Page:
A founding partner of the Greentech Festival, Audi had a significant presence again at this year’s event held in Berlin, where likeminded people and organisations from around the globe came together to share ideas for a brighter future.

28 June, 2022

It’s Europe’s biggest festival for green innovation, inspiration, and ideas and this year the Greentech Festival descended on Berlin in the grounds of Berlin’s former Tegel airport for a two day exchange of ideas, discussions and a showcase of new technologies.

As a founding partner of the festival, Audi was once again there in force, exhibiting the brand’s latest automotive technology in the form of the Audi e-tron GT, as well as the numerous initiatives being undertaken by Audi to reduce the company’s carbon footprint across its entire operation.

Founded by former Formula 1 Champion, now sustainability entrepreneur, Nico Rosberg and engineers Marco Voigt and Sven Krüger, the Greentech Festival offers a platform to anyone wanting to discuss sustainable development, climate and environmental protection while fostering concepts for a sustainable future. 

Aside from Audi, more than 100 other exhibitors offered presentations, with a range of open forums, panel discussions, keynote speeches, and even the chance to experience e-mobility first hand out on the runway in the e-tron GT. 

“Direct dialog with various stakeholders – including critics – is very important to us,” says Silja Pieh, Chief Strategy Officer at AUDI AG. “Exchanging knowledge and seeing other people’s innovative sustainability concepts is enriching for us.” Another highlight are the Green Awards which honour engaged individuals, institutions, companies, startups, and innovations for their ideas about greater sustainability. 

Audi has been ‘walking the walk’ on reducing its footprint for some time and the brand is heavily invested in becoming more efficient and reducing its emissions across the board. With its Mission:Zero environmental program aiming to achieve carbon-neutral production sites globally by 2025 – something that is already well underway with the likes of Audi Brussels becoming the world’s first carbon-neutral high-volume production plant in the premium segment back in 2018 and Audi Hungary likewise became carbon-neutral in 2020.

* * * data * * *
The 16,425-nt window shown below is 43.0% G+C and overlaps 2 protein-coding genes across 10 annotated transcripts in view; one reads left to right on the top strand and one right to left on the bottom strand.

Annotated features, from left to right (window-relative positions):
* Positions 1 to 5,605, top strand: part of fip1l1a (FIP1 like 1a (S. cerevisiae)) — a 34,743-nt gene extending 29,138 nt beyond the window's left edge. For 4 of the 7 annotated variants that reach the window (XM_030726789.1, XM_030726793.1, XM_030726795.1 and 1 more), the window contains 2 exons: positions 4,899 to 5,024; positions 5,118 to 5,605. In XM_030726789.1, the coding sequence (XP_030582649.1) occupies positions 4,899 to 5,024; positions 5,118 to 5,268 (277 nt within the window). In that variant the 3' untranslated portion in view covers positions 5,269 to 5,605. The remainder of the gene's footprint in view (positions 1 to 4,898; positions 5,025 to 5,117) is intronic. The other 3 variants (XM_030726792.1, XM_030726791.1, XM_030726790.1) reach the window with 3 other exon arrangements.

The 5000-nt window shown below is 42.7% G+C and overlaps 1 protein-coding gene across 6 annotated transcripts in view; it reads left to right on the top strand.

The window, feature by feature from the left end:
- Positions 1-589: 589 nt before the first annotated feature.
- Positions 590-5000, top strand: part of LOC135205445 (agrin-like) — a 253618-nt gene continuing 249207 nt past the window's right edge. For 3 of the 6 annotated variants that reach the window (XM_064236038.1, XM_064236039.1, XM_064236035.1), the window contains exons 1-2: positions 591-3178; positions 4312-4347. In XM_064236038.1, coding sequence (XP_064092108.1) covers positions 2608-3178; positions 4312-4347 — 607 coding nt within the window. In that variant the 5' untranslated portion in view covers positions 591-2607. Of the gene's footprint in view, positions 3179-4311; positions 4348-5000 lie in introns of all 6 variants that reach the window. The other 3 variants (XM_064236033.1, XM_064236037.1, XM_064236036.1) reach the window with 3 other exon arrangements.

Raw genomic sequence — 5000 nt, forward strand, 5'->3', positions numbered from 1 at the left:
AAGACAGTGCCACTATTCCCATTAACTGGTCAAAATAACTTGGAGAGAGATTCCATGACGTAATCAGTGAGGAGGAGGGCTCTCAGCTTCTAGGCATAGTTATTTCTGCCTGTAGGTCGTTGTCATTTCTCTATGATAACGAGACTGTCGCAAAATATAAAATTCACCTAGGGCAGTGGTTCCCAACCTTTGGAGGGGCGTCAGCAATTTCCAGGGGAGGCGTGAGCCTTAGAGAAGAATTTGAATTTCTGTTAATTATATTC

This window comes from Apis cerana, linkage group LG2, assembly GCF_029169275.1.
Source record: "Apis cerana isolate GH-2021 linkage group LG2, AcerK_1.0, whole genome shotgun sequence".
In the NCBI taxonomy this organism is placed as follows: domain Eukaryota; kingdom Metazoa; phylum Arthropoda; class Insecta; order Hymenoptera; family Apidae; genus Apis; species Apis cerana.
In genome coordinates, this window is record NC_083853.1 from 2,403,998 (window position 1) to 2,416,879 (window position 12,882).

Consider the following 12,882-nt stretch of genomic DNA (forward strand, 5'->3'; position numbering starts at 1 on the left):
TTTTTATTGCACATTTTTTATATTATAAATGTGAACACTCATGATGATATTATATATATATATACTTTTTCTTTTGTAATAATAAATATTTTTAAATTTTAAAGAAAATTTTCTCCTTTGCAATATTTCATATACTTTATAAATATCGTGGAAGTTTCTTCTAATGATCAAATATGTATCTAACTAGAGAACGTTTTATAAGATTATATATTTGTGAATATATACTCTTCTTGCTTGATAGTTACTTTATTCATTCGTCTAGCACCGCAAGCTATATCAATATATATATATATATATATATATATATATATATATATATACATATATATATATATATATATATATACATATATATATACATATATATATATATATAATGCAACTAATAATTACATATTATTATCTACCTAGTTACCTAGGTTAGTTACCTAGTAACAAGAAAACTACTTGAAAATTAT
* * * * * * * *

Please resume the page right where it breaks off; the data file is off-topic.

By 2030, Audi wants to incrementally reduce vehicle-specific carbon emissions by 40 percent over reference year 2018, and to be able to reach that goal, it will also have to intervene in its supply chain processes. To that end, more than 480,000 tons of carbon dioxide equivalent (CO2) were saved in the Audi supply chain in 2021. This was achieved by a combination of using green energy in HV battery cell production and closing the material circuit for aluminium as well as the associated reuse of those materials. 

As well as these major initiatives, work continues to identify other areas where improvements can be made. From glass recycling projects to fast-charging hubs that can be easily erected in urban centres, to more efficient and environmentally friendly transportation methods for components – no stone is being left unturned in the search for improvements.

Audi is also piloting numerous projects through the Audi Environmental Foundation, with programs such as the Nunam project and e-rickshaw initiatives, collaboration with Litro de Luz in the Amazon and battling refuse in European rivers – all in an attempt to produce positive results for tomorrow.